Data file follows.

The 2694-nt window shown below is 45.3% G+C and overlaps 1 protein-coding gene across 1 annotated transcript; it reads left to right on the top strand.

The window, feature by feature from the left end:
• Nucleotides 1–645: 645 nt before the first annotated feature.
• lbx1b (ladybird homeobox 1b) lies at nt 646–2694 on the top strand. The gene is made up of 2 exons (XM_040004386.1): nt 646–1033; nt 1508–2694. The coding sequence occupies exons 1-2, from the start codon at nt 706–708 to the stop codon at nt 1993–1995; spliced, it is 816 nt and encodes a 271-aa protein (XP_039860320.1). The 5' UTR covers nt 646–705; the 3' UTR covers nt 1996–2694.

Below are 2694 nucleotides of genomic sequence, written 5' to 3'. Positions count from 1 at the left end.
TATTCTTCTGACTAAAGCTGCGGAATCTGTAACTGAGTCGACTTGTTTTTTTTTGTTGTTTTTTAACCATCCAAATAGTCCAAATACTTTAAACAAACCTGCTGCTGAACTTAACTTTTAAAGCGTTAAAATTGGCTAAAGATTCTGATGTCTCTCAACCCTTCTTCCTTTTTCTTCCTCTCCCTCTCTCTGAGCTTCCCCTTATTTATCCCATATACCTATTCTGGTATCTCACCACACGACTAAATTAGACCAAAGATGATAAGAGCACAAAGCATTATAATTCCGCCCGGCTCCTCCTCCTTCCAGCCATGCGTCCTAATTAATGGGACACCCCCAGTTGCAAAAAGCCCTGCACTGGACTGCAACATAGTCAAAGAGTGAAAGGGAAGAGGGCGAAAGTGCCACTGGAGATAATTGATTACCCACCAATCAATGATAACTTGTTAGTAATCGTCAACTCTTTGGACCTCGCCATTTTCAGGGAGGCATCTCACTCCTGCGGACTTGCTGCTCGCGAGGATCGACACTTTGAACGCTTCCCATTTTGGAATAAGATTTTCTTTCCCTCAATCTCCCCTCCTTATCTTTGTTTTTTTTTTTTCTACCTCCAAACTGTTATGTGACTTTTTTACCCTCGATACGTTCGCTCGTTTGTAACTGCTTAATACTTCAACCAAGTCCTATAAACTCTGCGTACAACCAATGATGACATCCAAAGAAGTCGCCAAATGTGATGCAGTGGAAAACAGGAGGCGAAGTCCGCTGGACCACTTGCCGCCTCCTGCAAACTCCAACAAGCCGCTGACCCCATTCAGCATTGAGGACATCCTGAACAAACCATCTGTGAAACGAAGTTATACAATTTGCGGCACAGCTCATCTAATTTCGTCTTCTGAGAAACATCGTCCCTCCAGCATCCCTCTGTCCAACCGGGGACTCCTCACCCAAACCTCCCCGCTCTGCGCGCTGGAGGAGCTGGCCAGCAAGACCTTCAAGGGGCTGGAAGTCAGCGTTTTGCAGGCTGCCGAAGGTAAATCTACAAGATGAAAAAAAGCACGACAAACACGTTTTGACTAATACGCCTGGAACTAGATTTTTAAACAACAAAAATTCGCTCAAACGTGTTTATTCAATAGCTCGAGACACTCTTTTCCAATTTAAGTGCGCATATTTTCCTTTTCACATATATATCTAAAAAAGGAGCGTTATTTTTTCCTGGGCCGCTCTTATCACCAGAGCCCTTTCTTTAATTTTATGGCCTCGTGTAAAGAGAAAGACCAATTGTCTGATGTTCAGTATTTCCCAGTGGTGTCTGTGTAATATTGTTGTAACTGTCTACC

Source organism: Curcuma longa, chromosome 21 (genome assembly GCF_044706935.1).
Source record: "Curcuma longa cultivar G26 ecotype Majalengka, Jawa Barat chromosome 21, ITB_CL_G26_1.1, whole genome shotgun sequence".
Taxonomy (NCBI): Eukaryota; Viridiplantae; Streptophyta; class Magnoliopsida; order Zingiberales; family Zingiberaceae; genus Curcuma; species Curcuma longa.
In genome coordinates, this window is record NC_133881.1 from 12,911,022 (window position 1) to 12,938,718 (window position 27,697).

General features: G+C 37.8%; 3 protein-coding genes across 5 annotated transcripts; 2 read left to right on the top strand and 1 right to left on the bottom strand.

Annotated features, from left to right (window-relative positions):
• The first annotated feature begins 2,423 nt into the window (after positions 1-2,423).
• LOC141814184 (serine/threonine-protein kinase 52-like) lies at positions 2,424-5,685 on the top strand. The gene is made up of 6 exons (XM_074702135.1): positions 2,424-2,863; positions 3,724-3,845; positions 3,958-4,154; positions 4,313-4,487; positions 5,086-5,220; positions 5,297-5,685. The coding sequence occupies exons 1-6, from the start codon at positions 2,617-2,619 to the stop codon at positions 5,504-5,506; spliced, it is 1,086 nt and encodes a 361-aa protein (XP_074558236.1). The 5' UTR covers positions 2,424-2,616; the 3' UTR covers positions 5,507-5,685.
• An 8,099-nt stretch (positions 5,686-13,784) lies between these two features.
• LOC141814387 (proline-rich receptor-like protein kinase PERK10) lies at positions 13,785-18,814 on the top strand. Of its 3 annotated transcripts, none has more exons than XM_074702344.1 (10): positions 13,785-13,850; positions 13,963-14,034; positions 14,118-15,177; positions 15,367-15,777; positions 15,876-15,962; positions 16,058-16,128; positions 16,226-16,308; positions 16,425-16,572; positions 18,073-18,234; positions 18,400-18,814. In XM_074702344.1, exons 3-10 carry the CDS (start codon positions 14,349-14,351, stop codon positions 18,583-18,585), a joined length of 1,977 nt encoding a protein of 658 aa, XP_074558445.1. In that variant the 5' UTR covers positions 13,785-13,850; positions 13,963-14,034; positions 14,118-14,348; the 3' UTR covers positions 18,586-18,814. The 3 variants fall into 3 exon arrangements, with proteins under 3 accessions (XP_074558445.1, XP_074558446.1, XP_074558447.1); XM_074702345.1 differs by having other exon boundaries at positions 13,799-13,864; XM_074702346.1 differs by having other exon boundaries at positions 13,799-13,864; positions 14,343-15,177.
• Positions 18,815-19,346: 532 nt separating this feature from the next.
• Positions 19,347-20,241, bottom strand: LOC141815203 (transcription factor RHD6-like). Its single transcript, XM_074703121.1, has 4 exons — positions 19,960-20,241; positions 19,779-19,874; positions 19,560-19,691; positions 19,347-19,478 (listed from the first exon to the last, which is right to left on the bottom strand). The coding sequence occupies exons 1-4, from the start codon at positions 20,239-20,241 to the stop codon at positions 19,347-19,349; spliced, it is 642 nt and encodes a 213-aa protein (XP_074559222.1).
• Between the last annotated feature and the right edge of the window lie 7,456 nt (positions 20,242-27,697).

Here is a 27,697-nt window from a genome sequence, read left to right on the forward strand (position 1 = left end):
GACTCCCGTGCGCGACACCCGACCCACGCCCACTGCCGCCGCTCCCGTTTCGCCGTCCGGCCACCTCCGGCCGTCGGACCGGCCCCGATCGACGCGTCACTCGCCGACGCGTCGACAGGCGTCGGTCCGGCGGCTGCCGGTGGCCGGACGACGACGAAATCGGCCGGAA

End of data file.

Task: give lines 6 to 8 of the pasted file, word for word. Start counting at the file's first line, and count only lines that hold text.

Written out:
TATTCTTCTGACTAAAGCTGCGGAATCTGTAACTGAGTCGACTTGTTTTTTTTTGTTGTTTTTTAACCATCCAAATAGTCCAAATACTTTAAACAAACCTGCTGCTGAACTTAACTTTTAAAGCGTTAAAATTGGCTAAAGATTCTGATGTCTCTCAACCCTTCTTCCTTTTTCTTCCTCTCCCTCTCTCTGAGCTTCCCCTTATTTATCCCATATACCTATTCTGGTATCTCACCACACGACTAAATTAGACCAAAGATGATAAGAGCACAAAGCATTATAATTCCGCCCGGCTCCTCCTCCTTCCAGCCATGCGTCCTAATTAATGGGACACCCCCAGTTGCAAAAAGCCCTGCACTGGACTGCAACATAGTCAAAGAGTGAAAGGGAAGAGGGCGAAAGTGCCACTGGAGATAATTGATTACCCACCAATCAATGATAACTTGTTAGTAATCGTCAACTCTTTGGACCTCGCCATTTTCAGGGAGGCATCTCACTCCTGCGGACTTGCTGCTCGCGAGGATCGACACTTTGAACGCTTCCCATTTTGGAATAAGATTTTCTTTCCCTCAATCTCCCCTCCTTATCTTTGTTTTTTTTTTTTCTACCTCCAAACTGTTATGTGACTTTTTTACCCTCGATACGTTCGCTCGTTTGTAACTGCTTAATACTTCAACCAAGTCCTATAAACTCTGCGTACAACCAATGATGACATCCAAAGAAGTCGCCAAATGTGATGCAGTGGAAAACAGGAGGCGAAGTCCGCTGGACCACTTGCCGCCTCCTGCAAACTCCAACAAGCCGCTGACCCCATTCAGCATTGAGGACATCCTGAACAAACCATCTGTGAAACGAAGTTATACAATTTGCGGCACAGCTCATCTAATTTCGTCTTCTGAGAAACATCGTCCCTCCAGCATCCCTCTGTCCAACCGGGGACTCCTCACCCAAACCTCCCCGCTCTGCGCGCTGGAGGAGCTGGCCAGCAAGACCTTCAAGGGGCTGGAAGTCAGCGTTTTGCAGGCTGCCGAAGGTAAATCTACAAGATGAAAAAAAGCACGACAAACACGTTTTGACTAATACGCCTGGAACTAGATTTTTAAACAACAAAAATTCGCTCAAACGTGTTTATTCAATAGCTCGAGACACTCTTTTCCAATTTAAGTGCGCATATTTTCCTTTTCACATATATATCTAAAAAAGGAGCGTTATTTTTTCCTGGGCCGCTCTTATCACCAGAGCCCTTTCTTTAATTTTATGGCCTCGTGTAAAGAGAAAGACCAATTGTCTGATGTTCAGTATTTCCCAGTGGTGTCTGTGTAATATTGTTGTAACTGTCTACC

Source organism: Curcuma longa, chromosome 21 (genome assembly GCF_044706935.1).
Source record: "Curcuma longa cultivar G26 ecotype Majalengka, Jawa Barat chromosome 21, ITB_CL_G26_1.1, whole genome shotgun sequence".